Another thing that people can’t help but notice when looking ahead to the matchup with TCU is the potential for Wisconsin to have as many as three backs with 1,000 yards rushing on the year.

“Hopefully we can all get to it in this Rose Bowl game,” White added. “I don’t think any school’s ever done that before.”

White leads the way with 1,029 after another big performance against Northwestern, with Clay and Ball not far behind. Even after missing so much time, Clay needs just 64 yards to give the Badgers a second 1,000-yard rusher.

Ball’s chances aren’t as strong, but 136 yards certainly is not out of the question for the sophomore. When you consider he’s rushed for 127, 167, 173 and 178 yards against Purdue, Indiana, Michigan and Northwestern, it would almost be a surprise for Ball to come up shy of the mark.

Add his apparent status as the starting running back and his chances certainly improve even more. It’s not really something that he’s focusing on, though.

“First and foremost, the goal is to come out with a victory,” Ball said. “But it wouldn’t be a bad thing to crack 1,000. It’s definitely something that’s in the back of my mind and it’s going to motivate me to run even harder.”

In an ideal scenario, a big first half by Clay and the Badgers could give Wisconsin a big lead, with two of three backs over 1,000 yards on the year.

If that were to happen, how would those two running backs feel about deferring to Ball, to let him become the third to reach the milestone?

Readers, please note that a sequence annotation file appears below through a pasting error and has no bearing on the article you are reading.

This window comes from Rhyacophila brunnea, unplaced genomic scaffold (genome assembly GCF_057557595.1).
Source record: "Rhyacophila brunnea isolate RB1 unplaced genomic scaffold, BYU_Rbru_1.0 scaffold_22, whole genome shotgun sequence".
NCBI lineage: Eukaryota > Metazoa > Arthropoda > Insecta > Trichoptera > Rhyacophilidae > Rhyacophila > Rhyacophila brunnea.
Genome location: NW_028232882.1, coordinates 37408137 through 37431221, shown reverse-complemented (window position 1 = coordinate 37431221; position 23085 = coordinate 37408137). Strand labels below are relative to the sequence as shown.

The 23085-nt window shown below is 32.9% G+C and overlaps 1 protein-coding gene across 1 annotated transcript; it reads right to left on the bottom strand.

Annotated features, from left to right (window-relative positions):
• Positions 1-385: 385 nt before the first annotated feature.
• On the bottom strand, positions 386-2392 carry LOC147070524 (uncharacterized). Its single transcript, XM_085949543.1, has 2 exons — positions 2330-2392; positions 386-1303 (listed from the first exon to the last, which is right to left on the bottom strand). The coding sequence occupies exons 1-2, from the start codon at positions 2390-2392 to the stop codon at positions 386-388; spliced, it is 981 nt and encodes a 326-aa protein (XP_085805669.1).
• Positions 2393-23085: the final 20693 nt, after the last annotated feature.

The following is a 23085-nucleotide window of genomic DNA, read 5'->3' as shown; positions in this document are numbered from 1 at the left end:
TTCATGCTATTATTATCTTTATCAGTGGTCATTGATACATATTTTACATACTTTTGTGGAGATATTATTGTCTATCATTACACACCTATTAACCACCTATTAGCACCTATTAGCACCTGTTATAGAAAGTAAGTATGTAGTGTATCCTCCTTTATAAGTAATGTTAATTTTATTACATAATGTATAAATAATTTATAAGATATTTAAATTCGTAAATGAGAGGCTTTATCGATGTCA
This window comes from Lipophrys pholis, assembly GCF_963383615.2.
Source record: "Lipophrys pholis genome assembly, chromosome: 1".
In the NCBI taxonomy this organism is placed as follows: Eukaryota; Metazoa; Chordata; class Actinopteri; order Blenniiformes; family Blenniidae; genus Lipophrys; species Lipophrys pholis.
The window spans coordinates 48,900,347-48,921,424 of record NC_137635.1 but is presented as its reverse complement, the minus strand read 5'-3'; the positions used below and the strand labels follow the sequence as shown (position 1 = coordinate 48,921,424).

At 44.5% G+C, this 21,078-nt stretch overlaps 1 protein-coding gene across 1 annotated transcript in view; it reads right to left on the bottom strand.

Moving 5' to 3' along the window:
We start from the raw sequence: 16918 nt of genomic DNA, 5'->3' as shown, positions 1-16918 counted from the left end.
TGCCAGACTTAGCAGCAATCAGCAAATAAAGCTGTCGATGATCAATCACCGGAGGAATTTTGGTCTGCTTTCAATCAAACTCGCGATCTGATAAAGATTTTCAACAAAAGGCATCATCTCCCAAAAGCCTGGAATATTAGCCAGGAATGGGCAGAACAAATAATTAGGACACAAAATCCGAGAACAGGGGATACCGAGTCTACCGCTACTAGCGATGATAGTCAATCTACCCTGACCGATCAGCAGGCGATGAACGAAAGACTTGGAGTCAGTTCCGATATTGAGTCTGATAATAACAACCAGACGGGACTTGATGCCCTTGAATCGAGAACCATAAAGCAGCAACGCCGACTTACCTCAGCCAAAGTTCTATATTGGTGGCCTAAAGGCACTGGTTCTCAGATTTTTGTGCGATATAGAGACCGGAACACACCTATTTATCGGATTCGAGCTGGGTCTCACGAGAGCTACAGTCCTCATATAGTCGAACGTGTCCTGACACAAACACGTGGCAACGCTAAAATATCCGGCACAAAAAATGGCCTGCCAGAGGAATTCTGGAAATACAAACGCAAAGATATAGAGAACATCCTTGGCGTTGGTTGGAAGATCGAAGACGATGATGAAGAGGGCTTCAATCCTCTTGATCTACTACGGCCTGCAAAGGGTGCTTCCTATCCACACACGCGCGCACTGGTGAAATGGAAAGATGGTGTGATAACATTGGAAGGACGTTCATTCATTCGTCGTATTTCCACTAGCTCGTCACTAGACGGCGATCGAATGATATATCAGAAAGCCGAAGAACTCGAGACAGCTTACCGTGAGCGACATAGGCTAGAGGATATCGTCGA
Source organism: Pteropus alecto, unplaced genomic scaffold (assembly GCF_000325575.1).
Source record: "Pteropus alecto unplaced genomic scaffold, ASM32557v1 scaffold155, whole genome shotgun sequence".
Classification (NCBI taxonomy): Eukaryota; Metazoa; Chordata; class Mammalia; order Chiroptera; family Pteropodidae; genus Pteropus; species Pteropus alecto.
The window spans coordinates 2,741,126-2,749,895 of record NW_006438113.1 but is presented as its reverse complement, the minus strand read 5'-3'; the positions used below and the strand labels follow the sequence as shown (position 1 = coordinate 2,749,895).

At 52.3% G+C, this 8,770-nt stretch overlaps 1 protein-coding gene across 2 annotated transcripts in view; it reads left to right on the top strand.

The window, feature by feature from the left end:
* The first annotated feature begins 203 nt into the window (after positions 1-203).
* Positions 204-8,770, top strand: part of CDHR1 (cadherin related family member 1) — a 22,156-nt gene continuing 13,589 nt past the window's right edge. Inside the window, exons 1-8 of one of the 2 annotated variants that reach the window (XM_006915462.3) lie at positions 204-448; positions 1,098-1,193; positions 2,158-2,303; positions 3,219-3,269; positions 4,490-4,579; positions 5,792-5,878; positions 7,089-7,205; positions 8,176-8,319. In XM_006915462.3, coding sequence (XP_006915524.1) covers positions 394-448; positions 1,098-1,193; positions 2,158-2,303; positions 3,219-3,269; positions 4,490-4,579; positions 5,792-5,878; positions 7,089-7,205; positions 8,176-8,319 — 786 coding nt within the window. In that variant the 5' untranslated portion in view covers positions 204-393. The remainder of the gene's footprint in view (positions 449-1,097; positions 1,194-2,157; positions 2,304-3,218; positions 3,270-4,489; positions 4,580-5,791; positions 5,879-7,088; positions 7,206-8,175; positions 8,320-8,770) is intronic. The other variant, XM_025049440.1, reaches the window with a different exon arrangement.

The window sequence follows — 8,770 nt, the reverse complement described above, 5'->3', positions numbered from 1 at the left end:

“Oh yeah, get his 1,000 yards, too,” Clay said. “He worked hard this whole season, so we might as well feed him the ball.”

Bielema was not so quick to embrace the idea of boosting Ball’s carries to get him to the 1,000-yard mark.

With his focus on winning, and not just playing in, the Rose Bowl, he expected to do whatever was needed to win.

“It’s obviously very attainable, but it’s not on our game plan list,” Bielema said. “The awards we’re getting and the recognition we get is a byproduct of what we do, and that’s going to be one of those same things.”

Gasser forced game-sealing turnover at Marquette

December 12, 2010 Comments off

MILWAUKEE — Growing up in Port Washington, just 35 minutes north of Milwaukee, UW freshman Josh Gasser was a Marquette fan. As a Madison native, Marquette freshman Vander Blue was more familiar with Wisconsin basketball.

By a twist of fate, and Blue’s own decision making, the two squared off Saturday at the Bradley Center. Both in the starting lineup, Blue wore No. 2 in the blue and gold uniform for which Gasser once cheered, while Gasser donned his red No. 21 jersey for the Badgers.

As the final buzzer sounded and Wisconsin headed home with the 69-64 victory, it was clear Gasser was the perfect fit for the Badgers, while Blue may have been wishing he’d brought some big men along with him down I-94.

“Josh is happy to be a Badger. Couldn’t wait to be one. Didn’t have a scholarship for awhile, gets a scholarship,” UW head coach Bo Ryan said. “Hasn’t said a word — just goes through every drill, and when the drill’s over, ‘Josh did this.’

“Then I look at practice tapes and look at efficiency and things about positioning, he’s not going to wow you with a 360. But he can do a lot of things to put you on the left-hand side.”

The two starters nearly mirrored each other on the stat sheet.